What a remarkable glimpse of the gulf between the administration and Congress over religious freedom is flashing around the internet. It is a Youtube video of the secretary of health and human services, Kathleen Sebelius, at a hearing of the House Education and Workforce Committee hearing. She is being grilled by a Republican congressman of South Carolina, Trey Gowdy. He asks her about a statement she has made about seeking a balance between believer’s rights and the contraception mandate. What becomes clear is that there is no feel for, no thought about, but glancing attention to the Constitution the secretary is sworn to support.
An account of the hearing was issued by the Catholic News Agency. It’s almost painful to read. The secretary admits she was unaware of legal precedents confirming religious freedom, even as she sought a “balance” between believers’ rights and the contraception mandate. “I’m not a lawyer, and I don’t pretend to understand the nuances of the constitutional balancing tests,” Mrs. Sebelius told Mr. Gowdy. She also admits she is unaware of Supreme Court cases stretching back decades in which, as the Catholic News Agency put it, “religious believers’ rights against government intrusion were upheld by the court.”
One thing on which Mrs. Sebelius and Mr. Gowdy agreed was that government could not, in the congressman’s words, “decide which religious beliefs are acceptable and not acceptable.” The congressman then had this exchange with the secretary, as reported by CNA:
“So when a state said, ‘You have to send your children to school until a certain age,’ and a religious group objected because they did not want to send their children to school until that certain age, do you know who won?” he asked. “It went to the Supreme Court. ”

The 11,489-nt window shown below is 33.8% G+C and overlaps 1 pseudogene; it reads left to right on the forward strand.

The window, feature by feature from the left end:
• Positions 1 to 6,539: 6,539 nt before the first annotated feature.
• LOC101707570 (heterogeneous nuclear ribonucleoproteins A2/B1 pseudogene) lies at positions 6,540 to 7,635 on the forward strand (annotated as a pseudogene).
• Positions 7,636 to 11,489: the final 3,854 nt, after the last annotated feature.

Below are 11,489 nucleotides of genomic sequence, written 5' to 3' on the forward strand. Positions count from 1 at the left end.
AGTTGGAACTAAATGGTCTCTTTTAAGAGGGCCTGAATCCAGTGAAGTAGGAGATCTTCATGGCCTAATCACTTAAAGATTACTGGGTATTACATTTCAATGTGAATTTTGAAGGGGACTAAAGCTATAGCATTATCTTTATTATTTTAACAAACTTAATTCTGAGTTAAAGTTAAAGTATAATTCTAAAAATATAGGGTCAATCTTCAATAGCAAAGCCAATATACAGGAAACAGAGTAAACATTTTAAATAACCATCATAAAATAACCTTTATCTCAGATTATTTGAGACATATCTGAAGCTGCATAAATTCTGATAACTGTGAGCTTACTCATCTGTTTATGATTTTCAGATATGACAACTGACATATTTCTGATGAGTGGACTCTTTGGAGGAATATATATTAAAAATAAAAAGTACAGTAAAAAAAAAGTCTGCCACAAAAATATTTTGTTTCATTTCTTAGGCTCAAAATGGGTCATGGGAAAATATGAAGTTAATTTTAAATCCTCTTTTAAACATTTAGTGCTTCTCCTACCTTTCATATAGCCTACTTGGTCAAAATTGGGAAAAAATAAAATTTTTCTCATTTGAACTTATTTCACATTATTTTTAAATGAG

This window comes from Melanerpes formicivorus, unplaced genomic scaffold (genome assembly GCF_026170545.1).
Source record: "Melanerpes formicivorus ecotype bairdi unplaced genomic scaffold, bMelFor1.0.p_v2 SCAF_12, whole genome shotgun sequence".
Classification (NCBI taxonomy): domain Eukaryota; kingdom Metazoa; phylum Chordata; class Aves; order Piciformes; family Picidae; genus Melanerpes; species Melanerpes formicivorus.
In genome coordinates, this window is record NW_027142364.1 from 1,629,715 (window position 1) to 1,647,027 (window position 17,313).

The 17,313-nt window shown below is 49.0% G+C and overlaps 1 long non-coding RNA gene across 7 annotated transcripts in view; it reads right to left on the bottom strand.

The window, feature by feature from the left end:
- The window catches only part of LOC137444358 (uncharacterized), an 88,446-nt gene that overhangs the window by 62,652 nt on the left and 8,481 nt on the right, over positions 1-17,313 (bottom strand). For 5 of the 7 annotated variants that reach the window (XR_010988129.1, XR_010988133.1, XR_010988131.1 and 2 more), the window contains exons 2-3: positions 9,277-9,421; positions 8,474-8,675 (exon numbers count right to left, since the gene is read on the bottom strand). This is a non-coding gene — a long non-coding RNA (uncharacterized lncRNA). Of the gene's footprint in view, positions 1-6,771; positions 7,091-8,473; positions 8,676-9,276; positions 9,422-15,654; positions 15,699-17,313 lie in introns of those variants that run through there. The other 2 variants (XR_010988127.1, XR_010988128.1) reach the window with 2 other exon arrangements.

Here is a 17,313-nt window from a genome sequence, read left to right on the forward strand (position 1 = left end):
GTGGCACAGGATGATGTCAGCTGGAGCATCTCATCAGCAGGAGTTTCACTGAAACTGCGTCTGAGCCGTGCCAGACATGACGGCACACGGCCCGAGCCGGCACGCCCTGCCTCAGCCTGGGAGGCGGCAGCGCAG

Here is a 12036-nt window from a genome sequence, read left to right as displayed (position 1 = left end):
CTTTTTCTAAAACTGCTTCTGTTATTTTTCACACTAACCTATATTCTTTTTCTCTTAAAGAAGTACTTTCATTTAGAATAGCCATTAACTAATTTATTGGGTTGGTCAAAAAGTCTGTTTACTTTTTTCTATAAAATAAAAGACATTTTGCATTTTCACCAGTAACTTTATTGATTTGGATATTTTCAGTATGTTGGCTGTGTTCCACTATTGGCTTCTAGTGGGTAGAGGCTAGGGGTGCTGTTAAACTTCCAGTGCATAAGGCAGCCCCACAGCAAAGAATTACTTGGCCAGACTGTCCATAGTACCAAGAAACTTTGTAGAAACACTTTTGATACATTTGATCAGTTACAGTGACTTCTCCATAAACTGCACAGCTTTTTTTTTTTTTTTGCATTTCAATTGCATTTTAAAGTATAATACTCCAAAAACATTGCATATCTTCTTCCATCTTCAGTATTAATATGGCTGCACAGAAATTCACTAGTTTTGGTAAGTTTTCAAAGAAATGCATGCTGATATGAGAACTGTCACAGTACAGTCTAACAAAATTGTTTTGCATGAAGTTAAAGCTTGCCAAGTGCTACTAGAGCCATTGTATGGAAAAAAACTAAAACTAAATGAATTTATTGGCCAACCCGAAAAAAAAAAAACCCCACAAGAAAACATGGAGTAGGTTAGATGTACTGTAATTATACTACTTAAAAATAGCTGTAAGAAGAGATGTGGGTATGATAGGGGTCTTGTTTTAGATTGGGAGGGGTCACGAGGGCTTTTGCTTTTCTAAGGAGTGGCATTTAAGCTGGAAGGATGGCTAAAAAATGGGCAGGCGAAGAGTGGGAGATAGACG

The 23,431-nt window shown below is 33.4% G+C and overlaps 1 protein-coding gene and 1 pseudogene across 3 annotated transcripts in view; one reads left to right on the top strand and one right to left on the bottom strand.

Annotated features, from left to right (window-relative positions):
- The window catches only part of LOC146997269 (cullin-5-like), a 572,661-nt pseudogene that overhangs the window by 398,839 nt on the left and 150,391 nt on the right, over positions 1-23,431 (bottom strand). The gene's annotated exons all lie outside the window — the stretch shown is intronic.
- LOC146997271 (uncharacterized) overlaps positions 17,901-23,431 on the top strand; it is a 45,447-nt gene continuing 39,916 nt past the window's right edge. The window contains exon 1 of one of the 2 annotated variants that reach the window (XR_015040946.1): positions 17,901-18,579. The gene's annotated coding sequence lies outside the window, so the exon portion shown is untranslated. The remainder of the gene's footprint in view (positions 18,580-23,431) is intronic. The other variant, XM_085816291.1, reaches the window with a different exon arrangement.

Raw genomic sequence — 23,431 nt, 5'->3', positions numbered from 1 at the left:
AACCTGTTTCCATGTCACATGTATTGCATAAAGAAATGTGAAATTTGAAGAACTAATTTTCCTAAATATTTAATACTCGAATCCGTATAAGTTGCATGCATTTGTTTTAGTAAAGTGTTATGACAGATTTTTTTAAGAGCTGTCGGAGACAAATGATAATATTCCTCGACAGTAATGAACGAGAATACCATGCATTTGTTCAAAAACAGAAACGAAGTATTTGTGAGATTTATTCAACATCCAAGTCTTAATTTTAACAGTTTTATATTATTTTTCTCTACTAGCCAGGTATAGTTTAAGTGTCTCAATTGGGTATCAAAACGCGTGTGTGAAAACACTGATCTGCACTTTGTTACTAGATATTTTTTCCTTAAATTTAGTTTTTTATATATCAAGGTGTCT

The 1970s case, Wisconsin v. Yoder, is considered a landmark in U.S. jurisprudence. Sebelius said she did not know its outcome. “The religious group won,” Gowdy informed her.
“I think the state has a compelling interest in banning animal sacrifice,” he continued. “When a state banned the practice of animal sacrifice and a religious group objected, it went to the Supreme Court. Do you know who won that?”
“I do not, sir,” Sebelius responded. She was again informed that the religious group prevailed, in the 1993 case of Church of Lukumi Babalu Aye v. Hialeah.
“When a religious group objected to having a certain license tag on their cars, it went to the Supreme Court,” Gowdy said, in an apparent reference to the 1976 case of Wooley v. Maynard. “Do you know who won?”
Sebelius said she was unaware of this outcome as well. “The religious group won,” Gowdy told her.
The congressman also noted the Equal Employment Opportunity Commission's recent 9-0 loss in the Supreme Court. The commission accused a Lutheran church and school of retaliatory firing, but lost the case when all nine justices upheld the school’s right to choose employees on religious grounds.
“So when you say you ‘balanced’ things,” Gowdy said, “can you see why I might be seeking a constitutional balancing, instead of any other kind?”
“I do,” Sebelius said, “and I defer to our lawyers to give me good advice on the Constitution. I do not pretend to be a constitutional lawyer.”
At this point the congressman asked the secretary whether there was a legal memo on which she had relied. Mrs. Sebelius, a one-time lobbyist for the Kansas Trial Lawyers Association and a former governor, responded that she “relied on discussions.” Hmmmm. What the exchange illuminates is the failure of the secretary of health and human services to “think constitutionally,” as these columns have put it from time to time in reference to others. We mention it because we are in the camp that craves constitutional thinking. We believe that the more eczemic our politics become the greater will be the balm of this law. It’s the one document all officers and legislators at both the state and federal level are bound by oath to support. It would seem to be worth more than the scant attention Secretary Sebelius has given it in the course of promulgating regulations that are certain to be controversial no matter which way her department rules.
This edition of has been corrected to reflect the fact that Ms. Sebelius is not a lawyer.